Captain Boyton(swims ?) successful trip across the Channel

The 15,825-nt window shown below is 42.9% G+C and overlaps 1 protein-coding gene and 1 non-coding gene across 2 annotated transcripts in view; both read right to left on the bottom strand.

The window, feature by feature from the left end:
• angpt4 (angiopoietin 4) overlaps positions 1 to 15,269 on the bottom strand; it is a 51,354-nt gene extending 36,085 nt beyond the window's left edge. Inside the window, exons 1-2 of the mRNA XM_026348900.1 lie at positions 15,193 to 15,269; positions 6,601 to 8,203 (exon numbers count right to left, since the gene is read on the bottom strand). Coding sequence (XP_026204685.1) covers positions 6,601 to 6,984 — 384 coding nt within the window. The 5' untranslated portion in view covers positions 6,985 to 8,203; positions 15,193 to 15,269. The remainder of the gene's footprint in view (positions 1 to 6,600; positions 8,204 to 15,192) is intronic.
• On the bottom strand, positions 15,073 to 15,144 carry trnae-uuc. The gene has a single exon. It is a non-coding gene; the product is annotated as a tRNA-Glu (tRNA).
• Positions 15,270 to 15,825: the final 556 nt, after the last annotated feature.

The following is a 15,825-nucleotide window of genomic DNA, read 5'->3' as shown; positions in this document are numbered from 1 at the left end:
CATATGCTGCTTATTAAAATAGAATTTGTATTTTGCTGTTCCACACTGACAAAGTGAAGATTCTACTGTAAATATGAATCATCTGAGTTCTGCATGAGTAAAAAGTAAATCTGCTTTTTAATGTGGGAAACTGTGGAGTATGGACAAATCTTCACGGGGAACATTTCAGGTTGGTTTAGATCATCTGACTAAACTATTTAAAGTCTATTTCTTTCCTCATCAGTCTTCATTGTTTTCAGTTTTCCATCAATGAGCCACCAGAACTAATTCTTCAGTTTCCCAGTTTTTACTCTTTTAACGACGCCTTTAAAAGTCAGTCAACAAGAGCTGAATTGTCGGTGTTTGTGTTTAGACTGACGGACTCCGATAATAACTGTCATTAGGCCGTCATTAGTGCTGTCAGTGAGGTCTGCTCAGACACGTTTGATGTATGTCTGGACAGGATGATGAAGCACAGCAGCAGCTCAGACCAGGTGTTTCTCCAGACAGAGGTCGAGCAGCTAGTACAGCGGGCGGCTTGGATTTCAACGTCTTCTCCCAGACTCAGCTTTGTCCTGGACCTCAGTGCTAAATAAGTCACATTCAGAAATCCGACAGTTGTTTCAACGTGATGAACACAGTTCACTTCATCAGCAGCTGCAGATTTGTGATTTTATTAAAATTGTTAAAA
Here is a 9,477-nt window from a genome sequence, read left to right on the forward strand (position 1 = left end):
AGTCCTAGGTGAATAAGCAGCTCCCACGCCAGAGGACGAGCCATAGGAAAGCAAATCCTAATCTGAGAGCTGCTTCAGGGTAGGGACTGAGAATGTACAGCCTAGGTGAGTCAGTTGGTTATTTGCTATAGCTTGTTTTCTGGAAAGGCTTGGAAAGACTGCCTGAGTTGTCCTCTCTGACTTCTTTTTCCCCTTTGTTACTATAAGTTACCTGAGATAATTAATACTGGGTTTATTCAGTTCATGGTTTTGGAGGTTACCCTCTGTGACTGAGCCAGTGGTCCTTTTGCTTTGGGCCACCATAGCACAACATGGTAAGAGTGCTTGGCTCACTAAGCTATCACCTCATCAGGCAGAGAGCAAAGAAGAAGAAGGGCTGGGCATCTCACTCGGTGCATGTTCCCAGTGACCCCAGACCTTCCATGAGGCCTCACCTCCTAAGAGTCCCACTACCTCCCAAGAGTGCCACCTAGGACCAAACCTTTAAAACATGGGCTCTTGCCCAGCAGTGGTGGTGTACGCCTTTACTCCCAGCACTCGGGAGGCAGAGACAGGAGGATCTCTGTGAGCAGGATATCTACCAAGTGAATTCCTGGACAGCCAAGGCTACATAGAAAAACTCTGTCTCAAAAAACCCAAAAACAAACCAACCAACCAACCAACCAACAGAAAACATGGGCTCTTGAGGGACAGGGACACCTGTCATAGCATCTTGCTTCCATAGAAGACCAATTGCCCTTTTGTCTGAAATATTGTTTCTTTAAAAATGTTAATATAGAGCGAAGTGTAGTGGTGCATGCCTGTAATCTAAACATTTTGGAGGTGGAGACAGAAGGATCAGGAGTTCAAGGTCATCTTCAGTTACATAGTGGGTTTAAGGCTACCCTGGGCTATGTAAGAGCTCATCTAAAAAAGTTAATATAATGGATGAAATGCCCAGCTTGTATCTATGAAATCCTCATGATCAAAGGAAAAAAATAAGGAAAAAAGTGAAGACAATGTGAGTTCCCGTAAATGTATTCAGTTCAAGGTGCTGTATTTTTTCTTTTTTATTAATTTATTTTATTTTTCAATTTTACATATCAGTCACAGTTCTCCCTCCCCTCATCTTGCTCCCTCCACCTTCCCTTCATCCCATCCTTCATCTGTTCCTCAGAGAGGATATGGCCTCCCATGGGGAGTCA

Boyton’s Channel Crossing. Line Engraving, 1875. A series of seven sketches of events of the successful trip across the channel by Captain Boyton, from an illustrated paper. The inventor Clark S. Merriman, in a bid to help sea-rescue, designed a life preserving suit, which was made from India rubber and was inflatable. This suit was tested by Captain Boyton of the New Jersey Life Saving Service, when he was dropped over the side of a steamer into the Irish Sea, in a gale. “The first singlehanded crossing of the channel was picked as the next challenge to the suit. On 10th April 1875 he stepped into the water at Dover with only a double-bladed paddle and headed out to sea, followed by reporters in the steam tug ‘Rambler’. For the crossing a 2ft square canvas was fitted as a sail into the left boot of the suit. On the way Boyton consumed a mixture of beaten eggs, a couple of cherry brandies and a cigar (but no solids). However, the crossing was eventually abandoned when the weather worsened and the pilot of the French boat became concerned for Boyton’s safety, threatening to surrender all charge of his boat at darkness if Boyton failed to come aboard. Boyton did so only when he had made the reporters sign a declaration that the decision to quit was not his. Even so he made a doctor examine him to confirm he was still fit to go on. When he stepped aboard, Boyton had been in the water for 15 hours and had covered 50 miles. The stunt had achieved its aim, he had after all nearly completed the crossing and had proved the seaworthiness of the suit. Six weeks later, Boyton stepped into the water at Boulogne to attempt another crossing. After waiting for his support crew and the sail which had been left behind, Paul Boyton landed in Dover 23 and a half hours later at 2.30am at Fan Bay near South Foreland. The trip had been uneventful other than a meeting with a porpoise four miles off Dover.” Text: Dover Museum.